Denmark’s government says it has exhausted all avenues for adding stimulus as the economy shows signs of sinking into its third recession since the global financial crisis started.
“We’ve used whatever leeway there is,” Economy Minister Margrethe Vestager said in a telephone interview from Copenhagen late yesterday. “There’s no more space to stimulate the Danish economy.”
Denmark’s $300 billion economy probably contracted last quarter, after shrinking 0.7 percent in the three months through December, according to Danske Bank A/S and Svenska Handelsbanken AB. That would mark the nation’s third recession in less than four years, singling Denmark out as the Scandinavian nation hardest hit by the global financial crisis.
The country has yet to surface from the fallout of a burst housing bubble that’s sent property prices plunging more than 20 percent since 2007. The average sales price for a single-family home fell 5.9 percent in January from a month earlier, the statistics office said April 5.
The government of Prime Minister Helle Thorning-Schmidt won lawmaker backing last week for a 75 billion-krone ($13 billion) package of support measures including corporate tax cuts and tax breaks on home refurbishment.
The measures are too small to jolt Denmark out of its economic plight, according to Danske Bank, the nation’s largest lender. The government has argued that dedicating more public funds to stimulus would jeopardize its stable AAA rating.
The euro area will contract 0.3 percent this year after shrinking 0.6 percent in 2012, the European Commission said in February. Of the 17 nations that make up the bloc, only Finland still boasts a stable AAA credit grade at the three major ratings companies.
The Economy Ministry said yesterday gross domestic product will grow 0.7 percent this year, an estimate that paints “a far-too rosy picture of Denmark’s economic prospects,” according to Jes Asmussen, chief economist at Handelsbanken in Copenhagen.
Denmark’s central bank uses monetary policy to defend the krone’s peg to the euro. A public debt load that’s less than half the euro zone’s average has helped Denmark maintain its top rating throughout the crisis, spurring a capital influx and forcing the central bank to cut rates to defend the currency peg. The benchmark lending rate is 0.3 percent while the deposit rate is minus 0.1 percent.
Denmark pays 14 basis points more than Germany to borrow over 10 years. Its 1.5 percent bond due November 2023 yielded 1.355 percent as of 12:18 p.m. in Copenhagen, lower than any euro member except Germany. Five-year credit-default swaps on Danish government debt rose to 33 basis points today, their highest in a week based on closing prices, from 31 basis points yesterday, according to data compiled by Bloomberg.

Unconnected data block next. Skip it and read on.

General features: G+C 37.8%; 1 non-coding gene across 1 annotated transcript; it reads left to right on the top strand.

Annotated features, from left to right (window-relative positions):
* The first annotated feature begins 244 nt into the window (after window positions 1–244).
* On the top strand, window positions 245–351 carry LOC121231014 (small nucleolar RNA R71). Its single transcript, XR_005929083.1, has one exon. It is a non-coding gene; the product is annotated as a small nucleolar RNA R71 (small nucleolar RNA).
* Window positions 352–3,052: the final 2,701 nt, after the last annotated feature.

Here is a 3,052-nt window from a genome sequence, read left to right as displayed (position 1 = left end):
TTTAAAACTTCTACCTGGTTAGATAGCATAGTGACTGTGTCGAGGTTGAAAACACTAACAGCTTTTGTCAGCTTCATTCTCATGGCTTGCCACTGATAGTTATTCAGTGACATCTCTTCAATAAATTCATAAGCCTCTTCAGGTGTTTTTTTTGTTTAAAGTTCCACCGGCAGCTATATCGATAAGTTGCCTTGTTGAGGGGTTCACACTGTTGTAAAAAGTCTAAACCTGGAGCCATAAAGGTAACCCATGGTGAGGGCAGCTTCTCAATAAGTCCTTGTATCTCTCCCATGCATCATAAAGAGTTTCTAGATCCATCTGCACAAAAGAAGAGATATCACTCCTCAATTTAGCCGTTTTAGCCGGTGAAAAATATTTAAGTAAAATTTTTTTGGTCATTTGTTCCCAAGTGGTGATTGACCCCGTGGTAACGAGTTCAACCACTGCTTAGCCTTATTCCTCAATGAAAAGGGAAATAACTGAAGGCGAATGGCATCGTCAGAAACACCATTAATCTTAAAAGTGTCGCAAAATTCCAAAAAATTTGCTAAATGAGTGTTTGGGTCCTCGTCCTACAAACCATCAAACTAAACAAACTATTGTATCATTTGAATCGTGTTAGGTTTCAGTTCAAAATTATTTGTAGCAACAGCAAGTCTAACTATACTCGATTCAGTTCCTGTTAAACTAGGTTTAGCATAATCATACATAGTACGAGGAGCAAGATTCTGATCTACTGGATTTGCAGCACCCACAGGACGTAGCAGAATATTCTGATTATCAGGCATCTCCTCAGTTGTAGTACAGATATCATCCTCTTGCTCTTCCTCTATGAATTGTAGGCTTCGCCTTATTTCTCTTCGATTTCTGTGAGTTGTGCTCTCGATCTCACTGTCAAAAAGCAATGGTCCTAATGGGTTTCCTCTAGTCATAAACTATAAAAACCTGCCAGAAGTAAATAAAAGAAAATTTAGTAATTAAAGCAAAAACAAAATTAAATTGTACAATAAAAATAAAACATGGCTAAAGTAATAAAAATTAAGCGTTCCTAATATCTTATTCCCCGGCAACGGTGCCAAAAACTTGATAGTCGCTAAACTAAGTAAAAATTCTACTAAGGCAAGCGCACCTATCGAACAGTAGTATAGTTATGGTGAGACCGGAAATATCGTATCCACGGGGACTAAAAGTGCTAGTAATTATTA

“With the uncertainties that persist in Europe it would be unwise to spend more as things can still change for the worse,” Vestager said.
Her ministry estimates the budget deficit will reach 1.7 percent of GDP this year and 1.8 percent in 2014. The figures include an estimated 40 billion kroner in proceeds from capital pension taxes. Excluding that windfall, Denmark may approach the European Union’s 3 percent limit, Vestager said.
Handelsbanken yesterday cut its forecast for the Danish economy to a 0.1 percent contraction in 2013 from a previous 0.3 percent growth forecast. That will also reduce government income and means “the official budget forecast is much too optimistic,” Asmussen said.
While low interest rates have helped keep most Danes in their homes even after property values plunged, the lingering effects of the nation’s housing crisis continue to blunt demand, according to Danske Bank.
“It’s weighing significantly on private consumption,” Steen Bocian, chief economist at Danske, said in a telephone interview. “The property market won’t improve enough to have a positive impact on private consumption in the economy this year.”
Thorning-Schmidt’s three-party coalition has pledged to restore economic growth to 2 percent on average from 2014 through 2020. Vestager said growth will accelerate in the second half of this year, allowing the government to reach its long-term target.
“We have government debt under control and are using our fiscal leeway to support employment,” Vestager said. Measures taken are designed to “sustain confidence in Denmark’s economy,” she said.